The NEFSC spring bottom trawl survey conducted since 1968 provides indices of relative abundance in number and weight. The review panel in SARC 43 questioned the use of NEFSC bottom trawl survey indices as an index of relative abundance. During autumn, sea bass are generally inshore on structured bottom that is not conducive to sampling with an otter trawl. Consequently those survey results are not considered indicative of sea bass abundance. However, commercial trawl fisheries since the 1930’s have had significant landings of sea bass caught during the winter and early spring on the continental shelf.  The spring offshore bottom trawl survey takes place in the same areas suggesting that the use of trawl gear for sampling sea bass at this time of year is not hampered by habitat.   Comparison of survey length frequencies and length frequencies of commercial landings suggest the selectivity at length is comparable (Figure 4).  Additionally, the winter survey relative abundance time series from 1992 to 2007, which was included in the model as an index of abundance, is correlated to the spring abundance.  Although the catch per tow in the spring survey was low, the correlation to the winter survey as well as the comparable length frequency to the commercial fishery suggests that the survey is able to sample sea bass.   Finally, the index of abundance from the spring survey also closely resembles the time series of recreational catch per angler trip estimated from MRFSS dockside sampling (Figure 5).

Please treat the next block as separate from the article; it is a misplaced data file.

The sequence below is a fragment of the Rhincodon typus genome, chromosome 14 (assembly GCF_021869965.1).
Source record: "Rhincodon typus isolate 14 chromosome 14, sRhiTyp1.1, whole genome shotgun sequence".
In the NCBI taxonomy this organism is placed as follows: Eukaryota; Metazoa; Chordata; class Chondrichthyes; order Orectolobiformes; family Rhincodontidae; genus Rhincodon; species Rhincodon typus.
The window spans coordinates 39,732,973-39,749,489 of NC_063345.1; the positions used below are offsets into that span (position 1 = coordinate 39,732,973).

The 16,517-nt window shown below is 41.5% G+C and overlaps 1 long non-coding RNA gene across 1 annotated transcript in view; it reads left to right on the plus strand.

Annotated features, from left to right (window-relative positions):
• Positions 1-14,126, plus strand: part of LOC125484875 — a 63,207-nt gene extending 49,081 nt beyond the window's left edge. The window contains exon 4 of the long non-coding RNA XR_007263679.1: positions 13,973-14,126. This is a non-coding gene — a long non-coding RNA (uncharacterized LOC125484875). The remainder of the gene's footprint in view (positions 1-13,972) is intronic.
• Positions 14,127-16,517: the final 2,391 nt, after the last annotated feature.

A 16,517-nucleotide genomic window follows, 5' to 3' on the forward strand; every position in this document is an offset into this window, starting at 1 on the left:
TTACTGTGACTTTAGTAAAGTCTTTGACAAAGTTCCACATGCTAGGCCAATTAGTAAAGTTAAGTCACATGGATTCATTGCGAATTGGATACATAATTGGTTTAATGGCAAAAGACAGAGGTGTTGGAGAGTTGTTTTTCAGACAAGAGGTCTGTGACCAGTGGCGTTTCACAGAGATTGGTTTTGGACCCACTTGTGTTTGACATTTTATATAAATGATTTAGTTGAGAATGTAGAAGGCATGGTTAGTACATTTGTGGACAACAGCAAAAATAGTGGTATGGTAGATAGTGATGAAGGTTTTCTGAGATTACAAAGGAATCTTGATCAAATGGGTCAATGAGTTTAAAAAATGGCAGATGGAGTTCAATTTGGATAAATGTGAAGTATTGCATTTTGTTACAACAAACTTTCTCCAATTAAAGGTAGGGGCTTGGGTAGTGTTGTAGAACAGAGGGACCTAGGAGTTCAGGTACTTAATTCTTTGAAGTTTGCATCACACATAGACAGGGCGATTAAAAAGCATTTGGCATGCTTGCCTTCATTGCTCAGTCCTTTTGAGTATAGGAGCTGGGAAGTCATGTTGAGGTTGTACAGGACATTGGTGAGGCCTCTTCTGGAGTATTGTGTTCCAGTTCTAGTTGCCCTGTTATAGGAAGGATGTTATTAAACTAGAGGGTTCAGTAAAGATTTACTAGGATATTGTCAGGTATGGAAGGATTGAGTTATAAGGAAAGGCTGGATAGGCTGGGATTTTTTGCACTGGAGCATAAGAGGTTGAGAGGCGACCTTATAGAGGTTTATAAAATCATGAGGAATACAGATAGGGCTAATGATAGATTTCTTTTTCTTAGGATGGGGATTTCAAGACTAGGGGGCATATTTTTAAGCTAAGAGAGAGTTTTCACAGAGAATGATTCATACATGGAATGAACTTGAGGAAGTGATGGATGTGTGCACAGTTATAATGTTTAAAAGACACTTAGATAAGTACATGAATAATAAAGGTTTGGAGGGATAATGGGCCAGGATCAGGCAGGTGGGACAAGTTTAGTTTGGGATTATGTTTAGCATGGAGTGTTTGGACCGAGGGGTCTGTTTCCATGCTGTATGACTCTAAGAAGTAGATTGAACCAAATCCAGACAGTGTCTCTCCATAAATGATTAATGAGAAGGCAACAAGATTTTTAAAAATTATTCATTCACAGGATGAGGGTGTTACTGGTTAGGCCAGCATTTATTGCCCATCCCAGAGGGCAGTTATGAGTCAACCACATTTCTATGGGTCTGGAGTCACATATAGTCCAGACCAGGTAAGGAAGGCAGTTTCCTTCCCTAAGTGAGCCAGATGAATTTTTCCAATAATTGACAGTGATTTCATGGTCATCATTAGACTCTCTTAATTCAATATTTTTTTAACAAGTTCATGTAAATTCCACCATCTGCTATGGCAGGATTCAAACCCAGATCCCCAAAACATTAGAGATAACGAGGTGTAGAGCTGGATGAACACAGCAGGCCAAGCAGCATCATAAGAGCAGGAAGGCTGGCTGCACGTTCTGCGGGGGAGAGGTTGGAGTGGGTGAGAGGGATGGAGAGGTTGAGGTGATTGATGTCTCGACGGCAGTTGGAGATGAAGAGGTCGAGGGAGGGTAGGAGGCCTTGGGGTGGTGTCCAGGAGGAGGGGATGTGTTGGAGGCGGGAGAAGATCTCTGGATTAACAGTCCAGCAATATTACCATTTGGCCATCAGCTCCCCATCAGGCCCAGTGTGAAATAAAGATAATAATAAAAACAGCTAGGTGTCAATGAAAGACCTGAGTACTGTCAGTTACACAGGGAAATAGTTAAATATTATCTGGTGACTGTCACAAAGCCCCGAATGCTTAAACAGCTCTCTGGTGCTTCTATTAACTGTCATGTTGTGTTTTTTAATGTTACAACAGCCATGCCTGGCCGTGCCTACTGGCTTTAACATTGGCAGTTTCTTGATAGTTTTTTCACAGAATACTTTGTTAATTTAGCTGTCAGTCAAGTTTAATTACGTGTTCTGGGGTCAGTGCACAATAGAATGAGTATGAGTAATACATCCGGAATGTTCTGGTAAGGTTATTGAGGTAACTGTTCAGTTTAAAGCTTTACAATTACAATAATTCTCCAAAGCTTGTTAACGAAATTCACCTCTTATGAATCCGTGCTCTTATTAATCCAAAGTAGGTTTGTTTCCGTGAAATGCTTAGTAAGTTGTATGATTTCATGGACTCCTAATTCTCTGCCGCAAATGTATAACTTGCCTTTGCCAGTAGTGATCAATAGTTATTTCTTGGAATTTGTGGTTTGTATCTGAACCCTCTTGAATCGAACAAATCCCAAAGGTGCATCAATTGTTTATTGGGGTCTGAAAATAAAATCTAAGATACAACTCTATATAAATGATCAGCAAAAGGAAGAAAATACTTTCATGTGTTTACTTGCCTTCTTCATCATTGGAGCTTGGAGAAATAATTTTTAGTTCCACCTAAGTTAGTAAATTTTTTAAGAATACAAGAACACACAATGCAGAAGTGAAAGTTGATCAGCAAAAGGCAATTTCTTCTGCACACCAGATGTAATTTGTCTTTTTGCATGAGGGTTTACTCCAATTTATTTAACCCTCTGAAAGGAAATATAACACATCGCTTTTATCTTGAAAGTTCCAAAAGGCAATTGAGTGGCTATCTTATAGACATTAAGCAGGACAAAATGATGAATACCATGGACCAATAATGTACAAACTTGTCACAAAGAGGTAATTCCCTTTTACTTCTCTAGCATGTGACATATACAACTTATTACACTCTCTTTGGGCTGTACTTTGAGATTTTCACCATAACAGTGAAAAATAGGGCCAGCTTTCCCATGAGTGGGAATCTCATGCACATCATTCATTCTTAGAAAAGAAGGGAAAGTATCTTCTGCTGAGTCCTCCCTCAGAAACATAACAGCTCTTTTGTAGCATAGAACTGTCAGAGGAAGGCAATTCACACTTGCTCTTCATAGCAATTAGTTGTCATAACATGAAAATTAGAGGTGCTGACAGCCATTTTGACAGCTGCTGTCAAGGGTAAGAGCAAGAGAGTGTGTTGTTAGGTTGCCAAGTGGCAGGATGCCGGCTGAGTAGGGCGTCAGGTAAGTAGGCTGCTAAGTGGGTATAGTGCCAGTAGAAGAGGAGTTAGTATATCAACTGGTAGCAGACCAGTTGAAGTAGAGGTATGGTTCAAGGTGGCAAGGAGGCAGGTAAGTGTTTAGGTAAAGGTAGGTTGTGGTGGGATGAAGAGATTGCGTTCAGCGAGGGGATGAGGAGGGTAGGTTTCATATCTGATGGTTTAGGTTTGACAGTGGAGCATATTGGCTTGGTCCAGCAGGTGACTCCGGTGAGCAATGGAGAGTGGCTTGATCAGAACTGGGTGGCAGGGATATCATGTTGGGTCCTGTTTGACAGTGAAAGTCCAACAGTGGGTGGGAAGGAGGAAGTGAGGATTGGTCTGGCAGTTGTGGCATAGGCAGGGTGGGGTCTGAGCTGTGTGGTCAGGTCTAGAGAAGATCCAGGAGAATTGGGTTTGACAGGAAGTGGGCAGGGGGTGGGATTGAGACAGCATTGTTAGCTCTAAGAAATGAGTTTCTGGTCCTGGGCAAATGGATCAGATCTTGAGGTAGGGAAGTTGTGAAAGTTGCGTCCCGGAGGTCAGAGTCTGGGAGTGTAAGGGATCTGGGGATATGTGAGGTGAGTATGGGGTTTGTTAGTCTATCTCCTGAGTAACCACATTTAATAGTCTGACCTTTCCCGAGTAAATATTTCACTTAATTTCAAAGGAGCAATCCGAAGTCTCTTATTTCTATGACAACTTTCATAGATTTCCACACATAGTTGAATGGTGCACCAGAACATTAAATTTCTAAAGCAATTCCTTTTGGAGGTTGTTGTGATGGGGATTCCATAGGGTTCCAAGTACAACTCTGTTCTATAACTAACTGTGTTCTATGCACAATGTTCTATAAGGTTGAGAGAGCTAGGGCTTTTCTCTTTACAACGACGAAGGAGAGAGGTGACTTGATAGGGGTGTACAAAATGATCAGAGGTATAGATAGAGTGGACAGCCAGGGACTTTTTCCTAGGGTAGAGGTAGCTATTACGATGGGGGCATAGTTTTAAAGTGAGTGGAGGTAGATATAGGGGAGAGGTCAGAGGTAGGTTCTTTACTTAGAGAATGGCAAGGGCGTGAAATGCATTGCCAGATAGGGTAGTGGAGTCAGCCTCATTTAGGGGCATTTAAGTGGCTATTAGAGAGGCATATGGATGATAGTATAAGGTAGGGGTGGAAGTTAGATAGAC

Concern has been raised in the past that environmental conditions significantly influence catchability of black sea bass in the survey.  The relationship between catch and environmental anomalies (water temperature and salinity) was evaluated for the survey time series. There was no apparent pattern in deviations of annual survey catches around the time series mean and anomalous temperature or salinity conditions (Figure 6).  Local conditions may alter distributions but the influence on the spring index time series appears to be minimal.